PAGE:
Disastrous rebrands, and how to avoid them

Companies rebrand themselves all the time, for a variety of reasons. Just as the clothing fashions which suited you a decade ago have probably changed, so too trends and fashions in branding can change over time, meaning that what suited your business back then might look a bit outdated now. Whether it’s a simple and straightforward update to your logo or a full-scale rebranding exercise to overhaul your entire company image, it’s important to get it right.

Rebrands can be a valuable exercise, modernising a business and injecting a new lease of life. Sometimes, however, changing too much about your branding can leave your company unrecognisable and lose you customers, who either no longer recognise you or no longer identify with your business. Sometimes, companies tinker with their branding at their peril, as we’re about to discover. If you’re looking to rebrand with a new logo, new font and new signage, here are some cautionary tales and useful advice.

Don’t kill your old brand entirely

There are certain things customers tend to associate with a business, namely their logo, colour scheme and the font they use in their branding. If you do away with all of these in one fell swoop, then you may find your customers no longer recognise you and can no longer find you. Hanging on to something familiar makes it more likely your rebrand will be a success.

Take the example of the Royal Mail. In 2002, executives there took the bizarre decision to do away not only with their iconic red and gold colour scheme and logo, but with their name as well, briefly deciding to call the corporation ‘Consignia’. The new name and less than inspiring branding led to public ridicule and the company was forced to slowly phase out the Consignia brand over the course of two years, quietly re-adopting the old branding it had so casually abandoned.

Keep your logo simple

People have short attention spans, and they need to be able to decipher your logo at first glance. Not only will an over-complicated logo not be easy on the eye, but it’s harder for customers to recognise in the future and if they can’t see its relevance to your business, they will quickly lose interest.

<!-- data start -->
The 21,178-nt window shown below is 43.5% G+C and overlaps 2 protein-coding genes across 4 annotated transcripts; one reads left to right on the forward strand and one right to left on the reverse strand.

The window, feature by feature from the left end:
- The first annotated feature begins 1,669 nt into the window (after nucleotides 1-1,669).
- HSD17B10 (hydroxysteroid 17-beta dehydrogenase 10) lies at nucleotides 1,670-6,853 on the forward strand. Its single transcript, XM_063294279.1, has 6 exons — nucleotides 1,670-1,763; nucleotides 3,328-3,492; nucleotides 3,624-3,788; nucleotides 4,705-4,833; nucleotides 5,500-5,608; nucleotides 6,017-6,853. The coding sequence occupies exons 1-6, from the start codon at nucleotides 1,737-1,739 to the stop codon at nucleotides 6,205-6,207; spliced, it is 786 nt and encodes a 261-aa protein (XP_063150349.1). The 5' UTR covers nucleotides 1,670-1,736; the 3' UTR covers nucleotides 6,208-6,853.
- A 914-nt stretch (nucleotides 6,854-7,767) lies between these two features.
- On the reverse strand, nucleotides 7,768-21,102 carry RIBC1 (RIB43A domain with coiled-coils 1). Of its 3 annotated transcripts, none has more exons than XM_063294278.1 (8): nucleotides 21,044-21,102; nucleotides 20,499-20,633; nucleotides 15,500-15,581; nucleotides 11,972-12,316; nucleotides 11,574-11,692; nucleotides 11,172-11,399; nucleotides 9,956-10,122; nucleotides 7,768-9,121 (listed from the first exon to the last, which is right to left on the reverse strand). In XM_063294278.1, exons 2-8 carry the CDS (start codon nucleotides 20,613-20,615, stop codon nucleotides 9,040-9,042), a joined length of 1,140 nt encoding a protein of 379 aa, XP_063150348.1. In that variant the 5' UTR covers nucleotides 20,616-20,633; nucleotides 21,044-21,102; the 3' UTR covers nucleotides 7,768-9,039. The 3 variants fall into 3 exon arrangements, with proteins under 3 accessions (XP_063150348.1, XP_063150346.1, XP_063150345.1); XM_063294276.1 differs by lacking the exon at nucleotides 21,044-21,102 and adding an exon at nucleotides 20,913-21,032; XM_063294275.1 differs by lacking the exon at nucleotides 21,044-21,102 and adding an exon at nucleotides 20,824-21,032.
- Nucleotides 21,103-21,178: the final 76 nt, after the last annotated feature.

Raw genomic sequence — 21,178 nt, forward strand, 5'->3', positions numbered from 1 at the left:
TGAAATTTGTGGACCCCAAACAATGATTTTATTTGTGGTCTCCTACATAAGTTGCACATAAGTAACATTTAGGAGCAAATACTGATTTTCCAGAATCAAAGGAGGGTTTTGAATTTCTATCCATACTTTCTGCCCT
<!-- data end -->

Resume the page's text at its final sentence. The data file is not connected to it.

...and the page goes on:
The widely-hated London 2012 logo is a case in point. The garish and over-stylised 2012 date became a costly branding disaster, and finding unusual images in the numbers became a national sport in its own right. While it was too late in the day to backtrack, you can only assume the organisers of the games regretted the reported £400,000 fee they paid for such an unattractive image…

Think about your font

Too preoccupied with the logo, people often overlook just how important a familiar font can be during rebrands. Many businesses have a font which is unique to them and is used across all their promotional materials, from business cards and letterheads to menus, price lists and their shop front signage. When you think of familiar High Street chains such as Debenhams, Marks & Spencer or any of the big supermarket brands, you can conjure up their fonts in your mind’s eye with no problem, so difficult is it to detach the font from the business.

Playing with your font can be a dangerous game, as GAP found to their cost when they tried to rebrand in 2010. Replacing the familiar elongated and capitalised letters of their name with a lower case, stubbier version went down very badly with loyal customers, who took to social media to mock and complain. The company did a U-turn within the week, and the moral of the story is that if you must tinker with the font on your logo, keep it simple, easy on the eye and make sure it extends across your entire brand.

Don’t rebrand just because you can

Just because you can do something doesn’t mean you always should. Rebranding can be an expensive exercise, and while change can be good, the upheaval of shaking things up every few years can be draining. Sometimes, all that is needed is a spruce up of what you already have, so if you still think your colour scheme and font look good, perhaps all you need is a simple new logo, some new signage outside your business premises or a quick update to the promotional giveaway goods you hand out.

Getting advice from a professional designer can be a good move if you’re considering a rebrand, as they will be able to point out the strengths and weaknesses of your current branding and suggest creative ways you might want to update or modernise your colour scheme, font and logo. You’re the expert in what your business does, but experts in the design industry probably know what works best in terms of rebrands.

Whether you’re going for a complete brand overhaul or simply adding a slight tweak to the branding you already have, new signage to promote your new look is a must. At The Sussex Sign Company, we have a dedicated team of highly skilled designers and sign installers who have worked extensively on rebranding projects for businesses right across London and the South East.

We can work closely with you to ensure your image makeover is a success, crafting bespoke branding packages which ensure you get the most from your rebranding exercise. For more information on the services offered by The Sussex Sign Company, simply get in touch with our expert team today.